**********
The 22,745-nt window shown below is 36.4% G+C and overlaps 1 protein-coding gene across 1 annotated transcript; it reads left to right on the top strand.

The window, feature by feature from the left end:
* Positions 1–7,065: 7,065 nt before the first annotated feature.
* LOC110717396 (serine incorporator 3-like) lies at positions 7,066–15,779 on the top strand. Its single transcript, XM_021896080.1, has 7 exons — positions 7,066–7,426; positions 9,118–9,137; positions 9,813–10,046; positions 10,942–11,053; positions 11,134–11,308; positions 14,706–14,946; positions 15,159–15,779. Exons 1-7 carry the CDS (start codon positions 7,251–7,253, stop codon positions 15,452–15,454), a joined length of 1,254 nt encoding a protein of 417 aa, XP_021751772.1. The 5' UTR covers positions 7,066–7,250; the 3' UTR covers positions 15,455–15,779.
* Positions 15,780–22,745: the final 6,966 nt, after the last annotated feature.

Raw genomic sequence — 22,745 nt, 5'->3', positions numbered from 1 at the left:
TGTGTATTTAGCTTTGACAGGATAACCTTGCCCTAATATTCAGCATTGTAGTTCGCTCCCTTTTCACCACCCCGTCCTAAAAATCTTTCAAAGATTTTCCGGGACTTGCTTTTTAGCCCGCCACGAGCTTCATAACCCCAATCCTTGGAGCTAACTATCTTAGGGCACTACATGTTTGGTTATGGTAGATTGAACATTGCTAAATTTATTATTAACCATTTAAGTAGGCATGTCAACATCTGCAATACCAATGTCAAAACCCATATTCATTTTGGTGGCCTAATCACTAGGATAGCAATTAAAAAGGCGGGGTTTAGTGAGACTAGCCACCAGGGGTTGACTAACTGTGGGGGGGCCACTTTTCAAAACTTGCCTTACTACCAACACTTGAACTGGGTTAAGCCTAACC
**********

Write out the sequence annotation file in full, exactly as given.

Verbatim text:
The 22,745-nt window shown below is 36.4% G+C and overlaps 1 protein-coding gene across 1 annotated transcript; it reads left to right on the top strand.

The window, feature by feature from the left end:
* Positions 1–7,065: 7,065 nt before the first annotated feature.
* LOC110717396 (serine incorporator 3-like) lies at positions 7,066–15,779 on the top strand. Its single transcript, XM_021896080.1, has 7 exons — positions 7,066–7,426; positions 9,118–9,137; positions 9,813–10,046; positions 10,942–11,053; positions 11,134–11,308; positions 14,706–14,946; positions 15,159–15,779. Exons 1-7 carry the CDS (start codon positions 7,251–7,253, stop codon positions 15,452–15,454), a joined length of 1,254 nt encoding a protein of 417 aa, XP_021751772.1. The 5' UTR covers positions 7,066–7,250; the 3' UTR covers positions 15,455–15,779.
* Positions 15,780–22,745: the final 6,966 nt, after the last annotated feature.

Raw genomic sequence — 22,745 nt, 5'->3', positions numbered from 1 at the left:
TGTGTATTTAGCTTTGACAGGATAACCTTGCCCTAATATTCAGCATTGTAGTTCGCTCCCTTTTCACCACCCCGTCCTAAAAATCTTTCAAAGATTTTCCGGGACTTGCTTTTTAGCCCGCCACGAGCTTCATAACCCCAATCCTTGGAGCTAACTATCTTAGGGCACTACATGTTTGGTTATGGTAGATTGAACATTGCTAAATTTATTATTAACCATTTAAGTAGGCATGTCAACATCTGCAATACCAATGTCAAAACCCATATTCATTTTGGTGGCCTAATCACTAGGATAGCAATTAAAAAGGCGGGGTTTAGTGAGACTAGCCACCAGGGGTTGACTAACTGTGGGGGGGCCACTTTTCAAAACTTGCCTTACTACCAACACTTGAACTGGGTTAAGCCTAACC